- Enter the text that you want to display for the caption between the first two center tags. Your file should contain something like this:
<center>I am the first line of captions.
- Before you review the next section of your media file in RealPlayer, enter the begin value for the next time tag. The next section of text will begin where the first caption ends, so enter the start value for the next caption now, before reviewing what its text will be. Remember that each time tag specifies the beginning of a new caption. RealPlayer does not display fractions of a second (it only displays minutes and seconds), so you will have to guess where the breaking point is in fractions of a second (or ignore fractions of a second all together and just round to the nearest second). Use the slider to give you a better idea. If the break is about half way between two seconds, enter .50 (or half a second). If it is nearer to the next second, enter something like .80. You do not have to be totally accurate. Sometimes you will adjust times up or down slightly based on the length of the caption. If your second caption starts about halfway between 4 and 5 seconds into the movie, enter 4.5 for the second
timetag's beginning value.
- Press play in RealPlayer and find the next breaking point.
- Enter the text you just reviewed to the area between the
centertags for the
timetag for which you just added the
beginvalue. Add the time for the next caption and repeat this process for the entire media clip.
- Your last time code should have a value that is the same as the duration value and it should contain only a
<clear/>tag so nothing displays. RealPlayer will never cut off your captions or media clip if one is shorter than the other. It will play until the longest one is over. Making both of them the same length will ensure that everything works correctly.
- Make sure that you have the proper formatting, text, and that there are no mistakes in the RealText code.
- Save your file in the text editor, then open it in RealPlayer by double clicking the file or selecting in RealPlayer. Make sure that the captions look right. If you get an error when opening the file in RealPlayer, it probably means that there is an error in the RealText code.
Advice for RealText files
- Clean up your RealText files if you create them with MAGpie. (Read the Instructions for cleaning up RealText files.)
- Use relative values for font sizes. This will make captions more accessible to those with visual disabilities. +1 is usually okay.
You can do some amazing things with RealText files, including scrolling and ticker tape captions, adding links, positioning captions, and controlling the player. Learn how at RealText Authoring Guide - external link.
Although most captions use generic formatting, you can also use the following formatting styles (select the links to view the caption types in RealPlayer):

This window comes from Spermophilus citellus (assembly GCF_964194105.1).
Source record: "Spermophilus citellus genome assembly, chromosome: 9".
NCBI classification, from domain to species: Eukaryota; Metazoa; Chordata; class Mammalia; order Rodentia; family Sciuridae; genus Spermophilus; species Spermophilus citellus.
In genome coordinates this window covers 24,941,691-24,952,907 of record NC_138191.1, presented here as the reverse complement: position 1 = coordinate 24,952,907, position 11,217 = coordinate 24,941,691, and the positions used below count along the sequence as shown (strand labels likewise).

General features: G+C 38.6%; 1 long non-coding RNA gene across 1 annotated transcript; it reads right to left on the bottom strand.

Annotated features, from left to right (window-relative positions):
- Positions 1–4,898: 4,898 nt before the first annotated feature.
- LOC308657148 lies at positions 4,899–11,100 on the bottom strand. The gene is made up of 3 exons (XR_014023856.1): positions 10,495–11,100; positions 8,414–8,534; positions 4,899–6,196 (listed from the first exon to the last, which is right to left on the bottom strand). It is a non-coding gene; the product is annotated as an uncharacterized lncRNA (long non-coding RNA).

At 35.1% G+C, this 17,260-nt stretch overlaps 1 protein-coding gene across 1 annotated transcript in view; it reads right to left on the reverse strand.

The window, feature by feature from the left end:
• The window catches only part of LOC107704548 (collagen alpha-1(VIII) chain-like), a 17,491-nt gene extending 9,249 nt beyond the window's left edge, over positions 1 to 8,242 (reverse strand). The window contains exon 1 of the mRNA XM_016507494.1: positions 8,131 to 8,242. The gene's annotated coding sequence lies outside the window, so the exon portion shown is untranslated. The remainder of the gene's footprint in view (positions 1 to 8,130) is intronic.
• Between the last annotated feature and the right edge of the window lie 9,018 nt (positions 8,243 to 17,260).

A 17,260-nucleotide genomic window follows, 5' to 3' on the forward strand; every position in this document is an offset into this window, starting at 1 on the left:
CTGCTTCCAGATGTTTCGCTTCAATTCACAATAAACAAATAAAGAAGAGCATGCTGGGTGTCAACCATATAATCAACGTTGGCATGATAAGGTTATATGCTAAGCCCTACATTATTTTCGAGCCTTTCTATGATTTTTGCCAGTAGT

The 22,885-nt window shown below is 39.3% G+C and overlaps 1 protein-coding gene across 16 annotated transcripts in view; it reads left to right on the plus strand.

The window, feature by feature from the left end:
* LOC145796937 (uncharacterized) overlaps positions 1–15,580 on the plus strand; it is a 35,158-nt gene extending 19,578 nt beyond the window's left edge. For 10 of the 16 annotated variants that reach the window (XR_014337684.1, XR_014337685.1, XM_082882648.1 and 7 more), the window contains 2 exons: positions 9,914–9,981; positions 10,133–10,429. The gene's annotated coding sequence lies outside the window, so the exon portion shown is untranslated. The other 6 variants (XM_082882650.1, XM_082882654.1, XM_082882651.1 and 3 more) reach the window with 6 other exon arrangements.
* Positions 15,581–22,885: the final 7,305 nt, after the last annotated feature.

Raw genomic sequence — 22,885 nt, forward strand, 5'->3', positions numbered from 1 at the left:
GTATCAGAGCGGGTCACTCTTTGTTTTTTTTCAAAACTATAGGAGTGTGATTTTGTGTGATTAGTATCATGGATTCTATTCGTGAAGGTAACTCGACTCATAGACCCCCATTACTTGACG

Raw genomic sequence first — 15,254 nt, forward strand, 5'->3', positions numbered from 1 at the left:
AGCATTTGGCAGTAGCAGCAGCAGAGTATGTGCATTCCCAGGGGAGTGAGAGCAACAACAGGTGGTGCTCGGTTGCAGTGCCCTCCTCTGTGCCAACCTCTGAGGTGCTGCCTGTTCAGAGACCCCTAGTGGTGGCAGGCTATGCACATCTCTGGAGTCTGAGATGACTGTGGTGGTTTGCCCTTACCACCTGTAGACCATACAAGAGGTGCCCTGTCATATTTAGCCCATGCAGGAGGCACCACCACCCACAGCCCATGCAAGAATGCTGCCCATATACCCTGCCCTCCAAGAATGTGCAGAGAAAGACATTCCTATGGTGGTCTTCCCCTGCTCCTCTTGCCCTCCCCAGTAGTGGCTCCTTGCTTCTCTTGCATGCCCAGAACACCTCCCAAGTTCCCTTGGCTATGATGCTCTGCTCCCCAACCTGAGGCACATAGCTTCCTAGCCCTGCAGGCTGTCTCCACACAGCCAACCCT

- Generic - A generic window with a text display in it. Captions are typically replaced by the next caption.
- ScrollingNews - The text scrolls from the bottom to the top of the window at a constant rate.
- TickerTape - The text is displayed next to the window's top or bottom edge and loops from right to left.
- Marquee - It loops like the TickerTape, but the text is vertically centered within the window.
- TelePrompter - Text arriving at the bottom edge of the window pushes the text above it up so a new line may be displayed.
Suggestions for MAGpie Users
If you use MAGpie to create your RealText files (which is the way we suggest doing it), you will save a lot of time over creating the file manually, but there are a few things you will want to know.
- MAGpie 1.0 enters a font size of 1 for your RealText file. This is nearly unreadable. MAGpie 2 adds an absolute font size. I suggest using a relative value of +1 for your font size. This way the font will scale based on the user's default font settings and will be more accessible to those who may have low vision.
- MAGpie 1.0 enters
<br>tags at the end of each line, even if it is the last or only line in the caption display.
<br>tags at the end of the each caption section can be removed.
- You don't have to add a
<clear/>tag to clear out each caption display before starting a new one. If captions are short, you can display more than one at a time. If the captions are short, you can remove the
<clear/>tag to give the user more time to read them. You can enter a
<clear/>tag after three or four lines of captioning.
- MAGpie 2.0 positions text formatting tags for your entire RealText file within the first
<time>tag and sometimes scattered throughout your RealText file. If all of your captions have the same style, then you can just use one set of formatting tags before the first
<time>tag and remove all other formatting tags from your RealText file.
Sample RealText File
Here is an example of the shell that we use for all of our captioning.
<window bgcolor="000000" wordwrap="true" duration="00:00:02.00">
<font size="+1" face="Arial" color="#FFFFFF">
First caption here.
Final caption here.
duration property of the
<window> tag should be set to the length of your media file. Make sure your first
<time> tag is set to 00:00:00.00 and your final
<time> tag is empty and has the same value as the